He said mistrust has permeated the U.S.-North Korean relationship. 'The North Koreans don't want to negotiate with a government they do not comprehend,' he said. 'They found that the rules constantly changed.'
Mistrust 'can be devastating to diplomacy,' he said.
Saturday, November 04, 2006
A majority of voters in Britain, Canada and Mexico, all key American allies, also thought US foreign policy had made the world less safe since 2001, the survey published in The Guardian showed.
Three-quarters of Britons said Mr Bush presented a great or moderate threat to peace in the world, bested only by Osama bin Laden at 87 per cent.
By contrast, North Korean dictator Kim Jong-Il was considered a threat to peace by 69 per cent of voters.
As well, 69 per cent of British voters along with 62 per cent of Canadians and 52 per cent of Mexicans, said US policy had made the world less safe.
Friday, November 03, 2006
We shouldn't lose sight of the fact that the North Korean government is responsible for one of the most egregious human rights and humanitarian disasters in the world today.
North Korea allowed perhaps one million — and possibly many more — of its own citizens to die during the famine in the 1990’s. This was caused in part by the government’s decision to reduce food purchases as international assistance increased so that it could divert resources to its military and nuclear program.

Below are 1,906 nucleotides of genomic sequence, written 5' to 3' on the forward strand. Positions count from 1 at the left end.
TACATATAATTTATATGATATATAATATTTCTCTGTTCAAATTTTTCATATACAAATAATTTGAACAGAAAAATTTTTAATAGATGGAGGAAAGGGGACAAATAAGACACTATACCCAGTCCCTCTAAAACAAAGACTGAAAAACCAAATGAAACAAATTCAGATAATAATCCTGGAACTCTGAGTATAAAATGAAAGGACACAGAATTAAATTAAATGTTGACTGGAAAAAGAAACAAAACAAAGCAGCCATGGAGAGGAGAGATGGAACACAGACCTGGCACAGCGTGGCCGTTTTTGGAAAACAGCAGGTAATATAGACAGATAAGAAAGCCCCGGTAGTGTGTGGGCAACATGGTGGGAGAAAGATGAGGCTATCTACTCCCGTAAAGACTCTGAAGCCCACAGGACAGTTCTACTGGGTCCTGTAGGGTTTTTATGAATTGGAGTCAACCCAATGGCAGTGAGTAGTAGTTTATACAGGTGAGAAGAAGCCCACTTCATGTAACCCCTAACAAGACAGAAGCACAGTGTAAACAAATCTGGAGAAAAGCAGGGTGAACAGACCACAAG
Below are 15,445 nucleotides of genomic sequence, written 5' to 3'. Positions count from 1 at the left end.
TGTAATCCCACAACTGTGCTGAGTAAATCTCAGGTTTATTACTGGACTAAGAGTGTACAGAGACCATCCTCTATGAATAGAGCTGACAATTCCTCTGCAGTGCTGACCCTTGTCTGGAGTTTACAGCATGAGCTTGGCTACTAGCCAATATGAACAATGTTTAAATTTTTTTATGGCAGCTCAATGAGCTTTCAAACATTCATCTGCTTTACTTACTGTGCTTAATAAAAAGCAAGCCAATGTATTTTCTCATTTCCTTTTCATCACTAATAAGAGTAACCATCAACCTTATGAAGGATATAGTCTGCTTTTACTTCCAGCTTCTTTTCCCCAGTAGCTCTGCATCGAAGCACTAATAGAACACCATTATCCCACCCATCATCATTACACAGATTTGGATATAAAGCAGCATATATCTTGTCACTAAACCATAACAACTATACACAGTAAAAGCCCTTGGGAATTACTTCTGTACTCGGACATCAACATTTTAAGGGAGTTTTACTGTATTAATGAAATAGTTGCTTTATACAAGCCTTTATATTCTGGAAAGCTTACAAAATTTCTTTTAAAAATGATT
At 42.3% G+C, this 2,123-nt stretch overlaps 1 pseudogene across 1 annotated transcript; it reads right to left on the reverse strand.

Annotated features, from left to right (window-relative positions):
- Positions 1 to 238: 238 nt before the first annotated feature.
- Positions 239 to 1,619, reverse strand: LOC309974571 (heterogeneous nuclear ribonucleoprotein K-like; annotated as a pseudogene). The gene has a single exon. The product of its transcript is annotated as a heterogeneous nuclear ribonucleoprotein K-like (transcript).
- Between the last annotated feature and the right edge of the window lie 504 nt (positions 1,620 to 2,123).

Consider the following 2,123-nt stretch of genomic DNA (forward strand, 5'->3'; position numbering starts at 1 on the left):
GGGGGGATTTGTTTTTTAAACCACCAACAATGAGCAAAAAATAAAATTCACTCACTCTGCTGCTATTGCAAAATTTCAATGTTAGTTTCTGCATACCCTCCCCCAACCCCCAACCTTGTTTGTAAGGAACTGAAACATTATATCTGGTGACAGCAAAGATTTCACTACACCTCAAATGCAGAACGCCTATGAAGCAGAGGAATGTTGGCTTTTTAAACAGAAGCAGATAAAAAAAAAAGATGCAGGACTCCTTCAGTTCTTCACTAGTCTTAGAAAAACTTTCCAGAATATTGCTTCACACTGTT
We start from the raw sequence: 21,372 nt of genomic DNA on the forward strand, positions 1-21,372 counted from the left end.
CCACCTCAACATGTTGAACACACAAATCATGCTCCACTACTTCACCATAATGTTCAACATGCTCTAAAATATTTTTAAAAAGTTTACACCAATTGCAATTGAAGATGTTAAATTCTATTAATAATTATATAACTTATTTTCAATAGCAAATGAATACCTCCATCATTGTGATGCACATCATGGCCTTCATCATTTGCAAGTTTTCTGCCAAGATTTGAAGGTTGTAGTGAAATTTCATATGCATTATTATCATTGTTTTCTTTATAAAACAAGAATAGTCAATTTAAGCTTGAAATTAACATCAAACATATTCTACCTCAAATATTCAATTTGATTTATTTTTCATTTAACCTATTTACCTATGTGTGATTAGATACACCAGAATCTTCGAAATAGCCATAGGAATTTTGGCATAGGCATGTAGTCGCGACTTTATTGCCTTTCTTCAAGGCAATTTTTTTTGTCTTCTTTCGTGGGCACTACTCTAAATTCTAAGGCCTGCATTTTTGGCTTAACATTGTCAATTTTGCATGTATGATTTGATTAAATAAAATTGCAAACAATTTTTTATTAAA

Hunger and starvation remain a persistent problem today, with more than 37 percent of North Korean children chronically malnourished. And yet North Korea has requested less food assistance from the World Food Program and refuses to let the program monitor food distribution in some 42 of 203 counties in the country.
As a result of the cuts in food aid, the program has said that millions of North Koreans will face real hardship this winter and many aid groups have warned of another famine.
For more than a decade, many in the international community have argued that to focus on the suffering of the North Korean people would risk driving the country away from discussions over its nuclear program.
But with his recent actions, North Korea’s leader, Kim Jong-il, has shown that this approach neither stopped the development of his nuclear program nor helped North Koreans.